A key economic advisor to the Prime Minister has come out fiercely defending the country’s relationship with two-man advisory firm White Oak, whose unprecedented fee for negotiating Barbados’ sovereign debt has gained international scrutiny.
In an article published by the London-based Financial Times (FT) last week, Barbados external creditors were reportedly fuming at what they called “absurd” $27 million advisory fees for a boutique firm.
Special Envoy to the Prime Minister on Investment and Financial Services, Professor Avinash Persaud declared that he was “disturbed” by the article, written by New York-based reporter, Colby Smith.
Professor Persaud defended FT’s classification of White Oak as a “little known firm” against other questions raised about Government’s decision to enlist its services.
In a letter to FT, he said: “You refer to White Oak Advisory as a little-known firm, but neglect to point out that of the 14 sovereign restructurings in the world since 2005, White Oak has advised seven of them.”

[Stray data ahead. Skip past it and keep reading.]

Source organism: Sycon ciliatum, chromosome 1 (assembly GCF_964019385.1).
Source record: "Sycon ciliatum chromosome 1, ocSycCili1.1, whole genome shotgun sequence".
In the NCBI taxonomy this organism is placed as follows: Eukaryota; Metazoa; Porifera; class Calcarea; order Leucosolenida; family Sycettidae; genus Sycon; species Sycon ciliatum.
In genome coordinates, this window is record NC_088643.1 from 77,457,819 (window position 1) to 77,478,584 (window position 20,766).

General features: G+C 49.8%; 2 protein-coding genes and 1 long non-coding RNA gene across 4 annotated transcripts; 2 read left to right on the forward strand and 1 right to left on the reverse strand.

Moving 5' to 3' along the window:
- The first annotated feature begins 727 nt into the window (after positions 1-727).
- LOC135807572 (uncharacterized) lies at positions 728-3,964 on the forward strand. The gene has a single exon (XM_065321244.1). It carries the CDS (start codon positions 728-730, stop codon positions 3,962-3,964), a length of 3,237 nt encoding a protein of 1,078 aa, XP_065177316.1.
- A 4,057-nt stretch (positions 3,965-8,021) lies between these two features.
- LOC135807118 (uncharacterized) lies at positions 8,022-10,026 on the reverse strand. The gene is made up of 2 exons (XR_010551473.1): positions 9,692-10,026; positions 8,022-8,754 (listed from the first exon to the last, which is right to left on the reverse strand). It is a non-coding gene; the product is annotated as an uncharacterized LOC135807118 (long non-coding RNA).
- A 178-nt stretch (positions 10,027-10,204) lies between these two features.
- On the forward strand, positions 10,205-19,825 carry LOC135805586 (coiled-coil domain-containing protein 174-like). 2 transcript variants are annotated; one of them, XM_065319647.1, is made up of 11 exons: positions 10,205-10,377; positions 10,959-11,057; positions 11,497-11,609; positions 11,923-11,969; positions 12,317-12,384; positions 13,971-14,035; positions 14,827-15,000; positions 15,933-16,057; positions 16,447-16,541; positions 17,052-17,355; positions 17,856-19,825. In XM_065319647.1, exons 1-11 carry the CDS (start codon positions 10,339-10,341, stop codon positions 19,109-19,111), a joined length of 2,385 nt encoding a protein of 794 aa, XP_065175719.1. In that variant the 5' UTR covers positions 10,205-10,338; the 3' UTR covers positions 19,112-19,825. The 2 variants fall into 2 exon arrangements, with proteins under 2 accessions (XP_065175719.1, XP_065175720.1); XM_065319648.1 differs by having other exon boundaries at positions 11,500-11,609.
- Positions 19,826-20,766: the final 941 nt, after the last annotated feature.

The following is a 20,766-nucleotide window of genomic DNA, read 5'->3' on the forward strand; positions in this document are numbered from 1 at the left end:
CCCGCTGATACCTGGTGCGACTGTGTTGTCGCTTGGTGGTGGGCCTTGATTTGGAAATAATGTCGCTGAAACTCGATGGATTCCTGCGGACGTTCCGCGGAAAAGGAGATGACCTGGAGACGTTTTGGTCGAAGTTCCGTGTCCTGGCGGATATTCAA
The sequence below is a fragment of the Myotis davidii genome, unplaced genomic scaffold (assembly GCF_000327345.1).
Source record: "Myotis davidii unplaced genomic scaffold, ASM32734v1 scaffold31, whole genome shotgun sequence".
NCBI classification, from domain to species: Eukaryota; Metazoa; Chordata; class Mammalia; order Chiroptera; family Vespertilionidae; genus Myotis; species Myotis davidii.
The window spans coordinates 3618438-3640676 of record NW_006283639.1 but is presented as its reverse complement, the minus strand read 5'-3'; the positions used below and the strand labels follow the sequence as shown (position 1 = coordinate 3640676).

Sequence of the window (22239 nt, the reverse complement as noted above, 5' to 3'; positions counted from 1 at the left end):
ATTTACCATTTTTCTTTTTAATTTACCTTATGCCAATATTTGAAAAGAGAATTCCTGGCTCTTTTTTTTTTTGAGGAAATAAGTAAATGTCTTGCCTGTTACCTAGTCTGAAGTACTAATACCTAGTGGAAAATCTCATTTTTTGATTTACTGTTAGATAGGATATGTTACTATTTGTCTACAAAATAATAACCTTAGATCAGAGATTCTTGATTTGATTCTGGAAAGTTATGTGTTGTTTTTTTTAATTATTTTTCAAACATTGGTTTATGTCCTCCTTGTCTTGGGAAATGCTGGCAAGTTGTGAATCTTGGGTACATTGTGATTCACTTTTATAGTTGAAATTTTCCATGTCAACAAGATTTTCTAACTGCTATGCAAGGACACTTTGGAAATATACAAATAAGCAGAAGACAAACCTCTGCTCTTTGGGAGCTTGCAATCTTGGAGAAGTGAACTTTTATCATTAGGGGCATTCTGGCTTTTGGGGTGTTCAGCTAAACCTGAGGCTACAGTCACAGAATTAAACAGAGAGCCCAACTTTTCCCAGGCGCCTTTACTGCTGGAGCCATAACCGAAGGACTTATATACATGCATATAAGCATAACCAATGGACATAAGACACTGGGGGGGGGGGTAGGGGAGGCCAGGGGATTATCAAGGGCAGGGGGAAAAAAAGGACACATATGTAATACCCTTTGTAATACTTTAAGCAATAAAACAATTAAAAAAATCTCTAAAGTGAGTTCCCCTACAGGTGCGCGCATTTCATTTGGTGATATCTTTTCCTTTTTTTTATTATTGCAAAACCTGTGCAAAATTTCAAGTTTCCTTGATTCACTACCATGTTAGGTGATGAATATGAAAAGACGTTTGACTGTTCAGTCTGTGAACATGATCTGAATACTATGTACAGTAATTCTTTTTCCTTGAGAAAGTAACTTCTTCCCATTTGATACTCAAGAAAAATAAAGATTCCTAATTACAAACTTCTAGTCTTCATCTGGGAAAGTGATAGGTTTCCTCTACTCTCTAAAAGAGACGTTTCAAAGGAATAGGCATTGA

Persaud declared White Oak “an obvious choice for Barbdos”.
The economist questioned the timing of the potentially damaging report, in which external creditors complained that the fees were at the same level as those paid to Greece, a country restructuring a debt 40 times larger than Barbados’.
Professor Persaud argued: “We weighed costs with benefits. Following the domestic part of the debt restructuring, Barbados’ debt has fallen from 175 per cent of gross domestic product including arrears, the third highest in the world, to 125 per cent of GDP and is on track for less than 100 per cent. Greece’s debt remains the second highest in the world.”
Instead, he credited the advisory firm with playing a key role in stabilising the country’s financial system, allowing Government to increase welfare and pension payments and “ringfence” public health and education, “in the most shared economic adjustment in history”.
Last Friday, the Prime Minister’s
Press Secretary, Roy Morris, said the article’s intention was to “distract and distort in order to put pressure on the Government to cave in during the negotiations to restructure the foreign debt”.
Democratic Labour Party leader Verla Depeiza, who said the questions raised in FT’s article were consistent with concerns raised by the party almost a year ago.
Economist Jeremy Stephen also described the article as concerning, arguing that disgruntled external creditors through the international media, could damage Barbados’ perception as a hub for international investment and urged Government to speedily reach agreement.